(I apologize in advance for anything that doesn’t make sense – it’s the cold medicine.)
In publishing these days, you hear a lot about “strong female characters” and “kick-butt women” (some people use a different phrase, but we are ladies here at Mysteristas). Was Elsa in Disney’s Frozen a strong female character? (I didn’t see the movie and have no intention to, so I can’t say). As a woman writer, I will admit that I’ve come to loathe these terms.
Too often, they’ve come to mean women who do anything that men do. They are police officers, martial artists, tote guns, slay bad guys – you get the point. Is that what makes them strong?
I read an excellent blog post by Chuck Wendig on this. Wendig, who is rather profane (but I enjoy his views) refers to female characters who have “agency.” What is agency? Well, they do things that advance plot. They aren’t Barbie dolls to be posed or video game characters like Lara Croft who can only act within the confines of the prescribed script. Note that they don’t have to be posed by men – they can be posed by events.
Women with agency affect the course of the story. They make decisions – and mistakes – that mean something. Wendig’s point is that without agency, a “kick-butt” female character, or a “strong female character” can still be weak.
And then this morning, I saw a blog post from Jenna Bennet, who wrote a SFR book I read. Her heroine, Elsa Brandeis (what is it with the name Elsa?) is not a “kick butt” woman. She’s a doctor. Dedicated to saving life, not taking it. But I’ve read the book and I’d call her a “strong female character.” Why?
She has agency. She has heart.
I think society tends to think of “strong women” as having traditionally male characteristics: aggression, fighting, proficiency with weapons. That sort of thing. But that’s awfully limiting, at least in my view. There are many kinds of strength. Only some of them have to deal with the ability to shoot a gun.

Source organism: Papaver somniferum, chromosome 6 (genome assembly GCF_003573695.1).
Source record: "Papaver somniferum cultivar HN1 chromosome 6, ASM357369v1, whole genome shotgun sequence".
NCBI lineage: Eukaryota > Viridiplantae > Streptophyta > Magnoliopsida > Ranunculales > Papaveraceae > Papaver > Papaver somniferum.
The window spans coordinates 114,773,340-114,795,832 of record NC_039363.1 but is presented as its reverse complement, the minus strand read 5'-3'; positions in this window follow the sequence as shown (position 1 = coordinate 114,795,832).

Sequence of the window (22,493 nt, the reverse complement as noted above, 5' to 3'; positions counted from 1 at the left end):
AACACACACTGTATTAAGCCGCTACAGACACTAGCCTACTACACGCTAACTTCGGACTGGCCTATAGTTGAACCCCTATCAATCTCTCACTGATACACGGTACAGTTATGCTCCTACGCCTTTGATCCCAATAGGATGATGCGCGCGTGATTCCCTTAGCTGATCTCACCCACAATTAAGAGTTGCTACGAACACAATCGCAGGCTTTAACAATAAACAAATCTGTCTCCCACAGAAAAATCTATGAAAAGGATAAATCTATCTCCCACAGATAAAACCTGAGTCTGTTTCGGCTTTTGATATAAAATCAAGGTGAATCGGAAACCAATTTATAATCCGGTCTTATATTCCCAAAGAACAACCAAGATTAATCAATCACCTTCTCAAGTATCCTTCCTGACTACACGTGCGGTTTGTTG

Instead, I like this idea of “agency.” The ability to make decisions that matter. Mistakes that matter. That’s strength.
My female attorney, Sally Castle, has agency. Yes, she knows some basic self-defense, but she wouldn’t know what do to with a gun. But she makes decisions. Her actions push the plot forward. Actions that include mistakes. She needs my male protagonist – but that doesn’t detract from her agency. Because he needs her, too. She has heart.
The protagonist in my middle-grade fiction, Jaycee, is another one – at least I’m trying. She’s a kid, so she’s trying to figure things out. But she makes decisions. She does things. She has agency.
And I’m writing a new project. Again, the protagonist is male. But there are two women in his life. One is his wife. One is his former partner (now blind). Both these women have agency. They aren’t figures to be posed. Their actions and decisions materially affect the story. They have heart.
So the next time you’re reading, don’t ask “is this a strong woman” or “is this a kick-butt woman”? Ask if the woman has agency. Does she have heart? Does she make her own decisions, take her own actions, that move the story? Even if they are the wrong decisions and actions (even incorrect actions are actions). Or is she action-figure Barbie, Lara Croft, being posed within the confines of the script?
If the answer is “yes,” I think you may have found yourself a strong female character.
Mary Sutton | @mary_sutton73